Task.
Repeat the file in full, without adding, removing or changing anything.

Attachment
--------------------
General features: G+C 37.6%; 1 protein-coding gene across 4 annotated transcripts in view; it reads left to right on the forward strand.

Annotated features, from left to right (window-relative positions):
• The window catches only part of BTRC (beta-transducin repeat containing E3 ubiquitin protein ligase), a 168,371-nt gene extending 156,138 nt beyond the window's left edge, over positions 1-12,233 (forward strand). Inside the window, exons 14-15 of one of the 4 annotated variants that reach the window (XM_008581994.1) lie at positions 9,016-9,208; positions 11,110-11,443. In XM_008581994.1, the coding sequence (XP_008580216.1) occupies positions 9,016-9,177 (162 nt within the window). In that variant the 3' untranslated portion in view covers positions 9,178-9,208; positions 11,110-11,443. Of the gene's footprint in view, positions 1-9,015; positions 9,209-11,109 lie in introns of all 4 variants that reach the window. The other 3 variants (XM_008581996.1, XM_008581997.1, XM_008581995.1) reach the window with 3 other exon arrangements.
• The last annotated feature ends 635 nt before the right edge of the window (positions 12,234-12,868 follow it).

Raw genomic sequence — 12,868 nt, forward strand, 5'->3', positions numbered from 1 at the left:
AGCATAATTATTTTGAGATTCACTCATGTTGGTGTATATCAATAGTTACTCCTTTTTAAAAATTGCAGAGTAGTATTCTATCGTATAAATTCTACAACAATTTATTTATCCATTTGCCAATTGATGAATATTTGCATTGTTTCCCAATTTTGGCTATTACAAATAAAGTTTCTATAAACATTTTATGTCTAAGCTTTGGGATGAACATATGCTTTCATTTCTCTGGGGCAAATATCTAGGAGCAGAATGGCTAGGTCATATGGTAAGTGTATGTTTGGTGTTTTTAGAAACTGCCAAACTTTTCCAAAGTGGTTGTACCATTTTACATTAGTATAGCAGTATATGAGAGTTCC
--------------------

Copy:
General features: G+C 37.6%; 1 protein-coding gene across 4 annotated transcripts in view; it reads left to right on the forward strand.

Annotated features, from left to right (window-relative positions):
• The window catches only part of BTRC (beta-transducin repeat containing E3 ubiquitin protein ligase), a 168,371-nt gene extending 156,138 nt beyond the window's left edge, over positions 1-12,233 (forward strand). Inside the window, exons 14-15 of one of the 4 annotated variants that reach the window (XM_008581994.1) lie at positions 9,016-9,208; positions 11,110-11,443. In XM_008581994.1, the coding sequence (XP_008580216.1) occupies positions 9,016-9,177 (162 nt within the window). In that variant the 3' untranslated portion in view covers positions 9,178-9,208; positions 11,110-11,443. Of the gene's footprint in view, positions 1-9,015; positions 9,209-11,109 lie in introns of all 4 variants that reach the window. The other 3 variants (XM_008581996.1, XM_008581997.1, XM_008581995.1) reach the window with 3 other exon arrangements.
• The last annotated feature ends 635 nt before the right edge of the window (positions 12,234-12,868 follow it).

Raw genomic sequence — 12,868 nt, forward strand, 5'->3', positions numbered from 1 at the left:
AGCATAATTATTTTGAGATTCACTCATGTTGGTGTATATCAATAGTTACTCCTTTTTAAAAATTGCAGAGTAGTATTCTATCGTATAAATTCTACAACAATTTATTTATCCATTTGCCAATTGATGAATATTTGCATTGTTTCCCAATTTTGGCTATTACAAATAAAGTTTCTATAAACATTTTATGTCTAAGCTTTGGGATGAACATATGCTTTCATTTCTCTGGGGCAAATATCTAGGAGCAGAATGGCTAGGTCATATGGTAAGTGTATGTTTGGTGTTTTTAGAAACTGCCAAACTTTTCCAAAGTGGTTGTACCATTTTACATTAGTATAGCAGTATATGAGAGTTCC